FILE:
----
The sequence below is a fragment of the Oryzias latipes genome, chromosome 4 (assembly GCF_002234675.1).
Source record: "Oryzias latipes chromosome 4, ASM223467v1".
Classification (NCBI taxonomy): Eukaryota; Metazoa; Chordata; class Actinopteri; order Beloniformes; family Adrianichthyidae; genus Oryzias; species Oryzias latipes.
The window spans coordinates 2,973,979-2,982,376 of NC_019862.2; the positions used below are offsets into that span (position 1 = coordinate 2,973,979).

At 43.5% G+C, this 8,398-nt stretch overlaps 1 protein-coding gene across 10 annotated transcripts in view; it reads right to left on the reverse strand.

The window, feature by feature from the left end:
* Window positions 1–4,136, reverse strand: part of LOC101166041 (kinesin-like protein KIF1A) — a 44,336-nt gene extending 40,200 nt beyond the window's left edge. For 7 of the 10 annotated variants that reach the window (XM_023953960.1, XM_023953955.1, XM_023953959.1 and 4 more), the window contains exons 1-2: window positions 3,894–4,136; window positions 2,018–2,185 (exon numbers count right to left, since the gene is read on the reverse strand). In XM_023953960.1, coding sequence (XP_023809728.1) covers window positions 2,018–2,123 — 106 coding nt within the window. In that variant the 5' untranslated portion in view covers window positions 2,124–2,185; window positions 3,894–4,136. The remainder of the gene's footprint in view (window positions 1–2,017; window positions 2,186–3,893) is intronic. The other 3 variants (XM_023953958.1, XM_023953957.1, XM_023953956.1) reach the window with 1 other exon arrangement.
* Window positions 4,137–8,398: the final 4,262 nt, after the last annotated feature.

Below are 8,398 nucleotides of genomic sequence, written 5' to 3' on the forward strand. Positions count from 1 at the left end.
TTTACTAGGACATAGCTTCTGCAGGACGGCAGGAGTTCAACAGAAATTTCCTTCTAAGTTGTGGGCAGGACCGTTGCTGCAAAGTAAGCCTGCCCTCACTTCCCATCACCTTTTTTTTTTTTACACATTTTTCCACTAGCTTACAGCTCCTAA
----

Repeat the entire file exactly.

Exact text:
The sequence below is a fragment of the Oryzias latipes genome, chromosome 4 (assembly GCF_002234675.1).
Source record: "Oryzias latipes chromosome 4, ASM223467v1".
Classification (NCBI taxonomy): Eukaryota; Metazoa; Chordata; class Actinopteri; order Beloniformes; family Adrianichthyidae; genus Oryzias; species Oryzias latipes.
The window spans coordinates 2,973,979-2,982,376 of NC_019862.2; the positions used below are offsets into that span (position 1 = coordinate 2,973,979).

At 43.5% G+C, this 8,398-nt stretch overlaps 1 protein-coding gene across 10 annotated transcripts in view; it reads right to left on the reverse strand.

The window, feature by feature from the left end:
* Window positions 1–4,136, reverse strand: part of LOC101166041 (kinesin-like protein KIF1A) — a 44,336-nt gene extending 40,200 nt beyond the window's left edge. For 7 of the 10 annotated variants that reach the window (XM_023953960.1, XM_023953955.1, XM_023953959.1 and 4 more), the window contains exons 1-2: window positions 3,894–4,136; window positions 2,018–2,185 (exon numbers count right to left, since the gene is read on the reverse strand). In XM_023953960.1, coding sequence (XP_023809728.1) covers window positions 2,018–2,123 — 106 coding nt within the window. In that variant the 5' untranslated portion in view covers window positions 2,124–2,185; window positions 3,894–4,136. The remainder of the gene's footprint in view (window positions 1–2,017; window positions 2,186–3,893) is intronic. The other 3 variants (XM_023953958.1, XM_023953957.1, XM_023953956.1) reach the window with 1 other exon arrangement.
* Window positions 4,137–8,398: the final 4,262 nt, after the last annotated feature.

Below are 8,398 nucleotides of genomic sequence, written 5' to 3' on the forward strand. Positions count from 1 at the left end.
TTTACTAGGACATAGCTTCTGCAGGACGGCAGGAGTTCAACAGAAATTTCCTTCTAAGTTGTGGGCAGGACCGTTGCTGCAAAGTAAGCCTGCCCTCACTTCCCATCACCTTTTTTTTTTTTACACATTTTTCCACTAGCTTACAGCTCCTAA